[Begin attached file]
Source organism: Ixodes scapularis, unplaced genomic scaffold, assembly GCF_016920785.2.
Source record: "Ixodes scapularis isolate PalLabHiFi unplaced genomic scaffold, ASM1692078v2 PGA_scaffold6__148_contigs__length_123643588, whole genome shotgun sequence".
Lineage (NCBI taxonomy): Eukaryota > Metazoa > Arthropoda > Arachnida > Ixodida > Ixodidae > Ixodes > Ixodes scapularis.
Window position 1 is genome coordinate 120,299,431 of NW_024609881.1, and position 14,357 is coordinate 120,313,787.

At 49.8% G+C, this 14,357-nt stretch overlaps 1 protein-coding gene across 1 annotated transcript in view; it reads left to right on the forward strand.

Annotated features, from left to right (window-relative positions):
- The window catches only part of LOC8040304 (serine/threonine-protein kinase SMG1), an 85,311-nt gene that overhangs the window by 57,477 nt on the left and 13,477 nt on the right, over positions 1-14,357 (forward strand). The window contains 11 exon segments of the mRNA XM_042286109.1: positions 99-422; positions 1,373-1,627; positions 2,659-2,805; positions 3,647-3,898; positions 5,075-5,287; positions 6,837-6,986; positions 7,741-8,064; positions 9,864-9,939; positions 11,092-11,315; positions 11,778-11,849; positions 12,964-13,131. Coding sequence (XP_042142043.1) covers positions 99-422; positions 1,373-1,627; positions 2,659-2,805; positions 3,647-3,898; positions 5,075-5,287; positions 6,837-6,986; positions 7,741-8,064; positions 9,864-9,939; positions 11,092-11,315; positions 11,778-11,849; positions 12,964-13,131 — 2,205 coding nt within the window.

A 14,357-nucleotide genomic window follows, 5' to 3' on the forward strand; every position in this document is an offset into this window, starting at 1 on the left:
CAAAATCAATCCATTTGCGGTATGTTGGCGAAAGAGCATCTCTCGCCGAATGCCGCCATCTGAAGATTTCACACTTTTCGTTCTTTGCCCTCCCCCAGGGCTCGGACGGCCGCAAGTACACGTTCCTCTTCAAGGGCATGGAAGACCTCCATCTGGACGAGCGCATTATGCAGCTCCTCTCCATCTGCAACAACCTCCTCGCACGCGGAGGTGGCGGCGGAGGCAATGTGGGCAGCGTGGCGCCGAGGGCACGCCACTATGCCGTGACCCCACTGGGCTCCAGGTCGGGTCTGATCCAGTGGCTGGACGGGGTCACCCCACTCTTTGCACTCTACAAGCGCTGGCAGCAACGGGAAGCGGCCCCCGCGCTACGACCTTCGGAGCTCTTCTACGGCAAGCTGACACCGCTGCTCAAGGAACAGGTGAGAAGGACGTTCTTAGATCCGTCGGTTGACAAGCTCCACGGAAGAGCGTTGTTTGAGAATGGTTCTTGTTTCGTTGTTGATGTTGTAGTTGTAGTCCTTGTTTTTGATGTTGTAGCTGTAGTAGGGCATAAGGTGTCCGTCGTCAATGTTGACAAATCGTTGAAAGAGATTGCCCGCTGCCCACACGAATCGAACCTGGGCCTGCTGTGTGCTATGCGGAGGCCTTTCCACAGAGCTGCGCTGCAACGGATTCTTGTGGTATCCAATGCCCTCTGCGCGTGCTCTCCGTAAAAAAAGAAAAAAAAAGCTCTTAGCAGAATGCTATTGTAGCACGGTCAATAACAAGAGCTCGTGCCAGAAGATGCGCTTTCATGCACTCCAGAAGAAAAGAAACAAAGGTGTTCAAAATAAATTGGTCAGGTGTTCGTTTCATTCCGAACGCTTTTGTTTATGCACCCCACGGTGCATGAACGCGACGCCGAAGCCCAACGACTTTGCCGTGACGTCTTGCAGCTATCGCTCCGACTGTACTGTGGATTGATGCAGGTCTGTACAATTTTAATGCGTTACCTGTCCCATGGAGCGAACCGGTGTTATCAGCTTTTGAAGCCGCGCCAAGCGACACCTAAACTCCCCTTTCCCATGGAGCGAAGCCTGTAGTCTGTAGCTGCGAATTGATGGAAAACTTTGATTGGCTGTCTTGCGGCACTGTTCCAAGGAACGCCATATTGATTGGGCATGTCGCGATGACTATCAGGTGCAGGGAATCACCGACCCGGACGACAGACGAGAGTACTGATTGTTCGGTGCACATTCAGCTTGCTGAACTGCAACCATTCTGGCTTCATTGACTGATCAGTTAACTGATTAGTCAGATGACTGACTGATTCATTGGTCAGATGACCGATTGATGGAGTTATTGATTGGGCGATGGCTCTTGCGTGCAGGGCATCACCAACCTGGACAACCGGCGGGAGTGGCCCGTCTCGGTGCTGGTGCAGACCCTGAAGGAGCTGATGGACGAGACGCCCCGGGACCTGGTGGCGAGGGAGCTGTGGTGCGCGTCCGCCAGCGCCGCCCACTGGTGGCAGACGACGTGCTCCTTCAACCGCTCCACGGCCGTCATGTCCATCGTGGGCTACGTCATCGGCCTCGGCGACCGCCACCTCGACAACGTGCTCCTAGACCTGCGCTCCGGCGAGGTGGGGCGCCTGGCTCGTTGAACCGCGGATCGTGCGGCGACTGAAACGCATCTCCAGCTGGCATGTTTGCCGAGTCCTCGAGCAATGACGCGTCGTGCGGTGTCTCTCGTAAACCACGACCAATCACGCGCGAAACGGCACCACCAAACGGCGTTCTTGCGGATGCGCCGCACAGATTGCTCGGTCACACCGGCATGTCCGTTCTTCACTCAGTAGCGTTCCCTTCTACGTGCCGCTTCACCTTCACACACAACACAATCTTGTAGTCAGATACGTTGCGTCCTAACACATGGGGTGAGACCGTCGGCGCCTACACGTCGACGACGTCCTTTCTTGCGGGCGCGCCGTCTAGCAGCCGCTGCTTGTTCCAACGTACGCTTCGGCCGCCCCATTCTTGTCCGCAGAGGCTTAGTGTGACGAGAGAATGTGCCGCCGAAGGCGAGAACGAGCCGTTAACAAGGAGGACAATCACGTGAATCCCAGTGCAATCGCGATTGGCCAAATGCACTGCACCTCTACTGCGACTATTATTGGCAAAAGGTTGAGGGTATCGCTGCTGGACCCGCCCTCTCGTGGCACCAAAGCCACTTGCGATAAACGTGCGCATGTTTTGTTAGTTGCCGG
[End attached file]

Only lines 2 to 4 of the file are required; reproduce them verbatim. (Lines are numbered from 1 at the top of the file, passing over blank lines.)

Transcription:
Source record: "Ixodes scapularis isolate PalLabHiFi unplaced genomic scaffold, ASM1692078v2 PGA_scaffold6__148_contigs__length_123643588, whole genome shotgun sequence".
Lineage (NCBI taxonomy): Eukaryota > Metazoa > Arthropoda > Arachnida > Ixodida > Ixodidae > Ixodes > Ixodes scapularis.
Window position 1 is genome coordinate 120,299,431 of NW_024609881.1, and position 14,357 is coordinate 120,313,787.